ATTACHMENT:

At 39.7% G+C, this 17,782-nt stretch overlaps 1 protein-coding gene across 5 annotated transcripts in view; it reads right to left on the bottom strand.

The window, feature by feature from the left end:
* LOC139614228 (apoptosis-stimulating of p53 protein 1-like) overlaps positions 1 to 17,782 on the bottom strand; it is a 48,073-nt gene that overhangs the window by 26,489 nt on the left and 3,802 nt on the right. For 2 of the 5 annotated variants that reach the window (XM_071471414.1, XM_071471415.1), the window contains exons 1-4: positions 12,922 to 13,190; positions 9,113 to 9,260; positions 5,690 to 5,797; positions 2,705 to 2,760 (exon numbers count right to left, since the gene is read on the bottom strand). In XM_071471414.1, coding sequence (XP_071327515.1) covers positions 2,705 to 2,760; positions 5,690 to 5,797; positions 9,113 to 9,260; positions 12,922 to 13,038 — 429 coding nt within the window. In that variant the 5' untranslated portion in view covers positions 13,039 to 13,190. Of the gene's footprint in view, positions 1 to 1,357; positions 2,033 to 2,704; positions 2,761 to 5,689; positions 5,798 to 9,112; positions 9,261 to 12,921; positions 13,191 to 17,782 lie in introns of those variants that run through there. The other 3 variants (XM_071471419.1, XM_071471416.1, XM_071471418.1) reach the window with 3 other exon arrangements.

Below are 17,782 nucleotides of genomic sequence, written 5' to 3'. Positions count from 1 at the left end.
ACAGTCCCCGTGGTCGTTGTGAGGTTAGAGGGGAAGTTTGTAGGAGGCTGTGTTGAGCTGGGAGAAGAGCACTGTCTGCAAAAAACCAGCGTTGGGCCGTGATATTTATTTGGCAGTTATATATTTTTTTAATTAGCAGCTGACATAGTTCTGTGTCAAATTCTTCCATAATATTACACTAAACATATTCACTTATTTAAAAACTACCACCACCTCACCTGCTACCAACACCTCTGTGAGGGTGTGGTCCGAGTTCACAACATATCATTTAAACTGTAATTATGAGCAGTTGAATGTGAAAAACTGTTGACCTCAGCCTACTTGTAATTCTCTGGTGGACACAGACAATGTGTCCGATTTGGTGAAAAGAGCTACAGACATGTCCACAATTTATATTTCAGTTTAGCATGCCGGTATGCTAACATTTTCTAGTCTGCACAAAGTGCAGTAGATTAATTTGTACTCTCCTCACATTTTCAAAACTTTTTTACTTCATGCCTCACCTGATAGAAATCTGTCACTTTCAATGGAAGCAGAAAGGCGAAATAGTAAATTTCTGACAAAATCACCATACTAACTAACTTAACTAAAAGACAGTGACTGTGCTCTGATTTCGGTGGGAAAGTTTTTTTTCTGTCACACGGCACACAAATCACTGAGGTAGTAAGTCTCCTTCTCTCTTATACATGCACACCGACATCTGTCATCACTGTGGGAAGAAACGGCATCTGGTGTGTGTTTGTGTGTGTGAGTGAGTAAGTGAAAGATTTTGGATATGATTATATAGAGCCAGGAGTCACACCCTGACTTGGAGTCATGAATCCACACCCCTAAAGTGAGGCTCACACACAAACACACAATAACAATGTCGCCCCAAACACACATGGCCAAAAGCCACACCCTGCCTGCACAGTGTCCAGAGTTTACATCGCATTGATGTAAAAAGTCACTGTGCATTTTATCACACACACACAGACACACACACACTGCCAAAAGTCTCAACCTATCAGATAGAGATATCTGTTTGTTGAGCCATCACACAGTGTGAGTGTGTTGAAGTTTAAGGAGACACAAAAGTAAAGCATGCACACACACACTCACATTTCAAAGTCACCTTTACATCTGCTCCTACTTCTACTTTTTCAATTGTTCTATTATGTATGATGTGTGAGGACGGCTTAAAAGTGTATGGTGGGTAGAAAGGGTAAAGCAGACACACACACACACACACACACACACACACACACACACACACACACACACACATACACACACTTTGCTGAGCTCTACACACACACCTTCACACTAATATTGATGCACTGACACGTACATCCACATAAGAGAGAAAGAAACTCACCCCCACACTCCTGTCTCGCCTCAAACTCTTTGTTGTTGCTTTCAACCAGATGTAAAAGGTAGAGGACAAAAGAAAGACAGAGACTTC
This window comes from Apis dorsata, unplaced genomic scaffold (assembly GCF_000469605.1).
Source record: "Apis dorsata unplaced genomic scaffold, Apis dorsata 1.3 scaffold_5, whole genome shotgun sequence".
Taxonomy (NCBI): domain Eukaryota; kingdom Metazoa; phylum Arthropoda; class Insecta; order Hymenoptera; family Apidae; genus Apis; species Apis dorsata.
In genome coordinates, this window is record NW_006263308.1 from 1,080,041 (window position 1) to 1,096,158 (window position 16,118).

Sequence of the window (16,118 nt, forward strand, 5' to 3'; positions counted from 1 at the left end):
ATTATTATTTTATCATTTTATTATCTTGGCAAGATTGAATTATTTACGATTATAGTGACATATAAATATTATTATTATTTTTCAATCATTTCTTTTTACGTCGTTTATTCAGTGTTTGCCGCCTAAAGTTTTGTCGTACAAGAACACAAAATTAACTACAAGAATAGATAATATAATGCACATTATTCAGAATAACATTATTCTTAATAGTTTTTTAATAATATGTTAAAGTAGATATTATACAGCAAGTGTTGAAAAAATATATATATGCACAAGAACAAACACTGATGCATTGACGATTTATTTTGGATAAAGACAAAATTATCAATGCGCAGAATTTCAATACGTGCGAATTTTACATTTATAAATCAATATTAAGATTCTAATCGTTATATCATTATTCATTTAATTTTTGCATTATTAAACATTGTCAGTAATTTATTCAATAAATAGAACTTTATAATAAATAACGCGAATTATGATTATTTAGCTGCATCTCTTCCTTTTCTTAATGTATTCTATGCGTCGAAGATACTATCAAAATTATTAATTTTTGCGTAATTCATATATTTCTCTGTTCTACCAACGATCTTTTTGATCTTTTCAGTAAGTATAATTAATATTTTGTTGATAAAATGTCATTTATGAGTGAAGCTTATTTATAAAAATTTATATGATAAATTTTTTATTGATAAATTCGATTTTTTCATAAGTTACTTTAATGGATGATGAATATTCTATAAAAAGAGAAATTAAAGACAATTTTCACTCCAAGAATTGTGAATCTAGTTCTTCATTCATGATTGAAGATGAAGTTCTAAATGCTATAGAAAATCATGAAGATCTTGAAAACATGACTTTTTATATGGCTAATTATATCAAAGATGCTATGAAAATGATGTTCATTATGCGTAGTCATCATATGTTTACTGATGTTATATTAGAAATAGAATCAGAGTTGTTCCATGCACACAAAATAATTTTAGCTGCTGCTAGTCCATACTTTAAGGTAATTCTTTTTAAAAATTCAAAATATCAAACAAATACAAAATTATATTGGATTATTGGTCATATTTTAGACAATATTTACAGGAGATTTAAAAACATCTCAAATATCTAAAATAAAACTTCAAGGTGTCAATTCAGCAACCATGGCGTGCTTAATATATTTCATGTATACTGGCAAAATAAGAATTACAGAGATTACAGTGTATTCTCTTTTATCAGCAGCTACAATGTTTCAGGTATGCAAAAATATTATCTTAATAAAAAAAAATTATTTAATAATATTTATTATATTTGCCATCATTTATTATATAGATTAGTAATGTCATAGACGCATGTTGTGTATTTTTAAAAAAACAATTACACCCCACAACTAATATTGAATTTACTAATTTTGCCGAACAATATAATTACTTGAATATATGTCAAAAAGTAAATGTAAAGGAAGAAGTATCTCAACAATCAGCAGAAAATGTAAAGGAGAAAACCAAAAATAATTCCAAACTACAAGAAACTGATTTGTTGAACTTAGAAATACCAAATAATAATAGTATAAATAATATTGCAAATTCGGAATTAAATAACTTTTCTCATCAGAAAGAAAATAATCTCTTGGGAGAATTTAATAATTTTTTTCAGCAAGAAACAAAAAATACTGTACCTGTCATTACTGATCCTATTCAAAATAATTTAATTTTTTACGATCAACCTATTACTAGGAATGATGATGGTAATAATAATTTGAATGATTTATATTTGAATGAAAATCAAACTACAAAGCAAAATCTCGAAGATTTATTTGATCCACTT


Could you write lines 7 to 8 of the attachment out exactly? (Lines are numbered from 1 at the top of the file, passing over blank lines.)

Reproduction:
Source record: "Apis dorsata unplaced genomic scaffold, Apis dorsata 1.3 scaffold_5, whole genome shotgun sequence".
Taxonomy (NCBI): domain Eukaryota; kingdom Metazoa; phylum Arthropoda; class Insecta; order Hymenoptera; family Apidae; genus Apis; species Apis dorsata.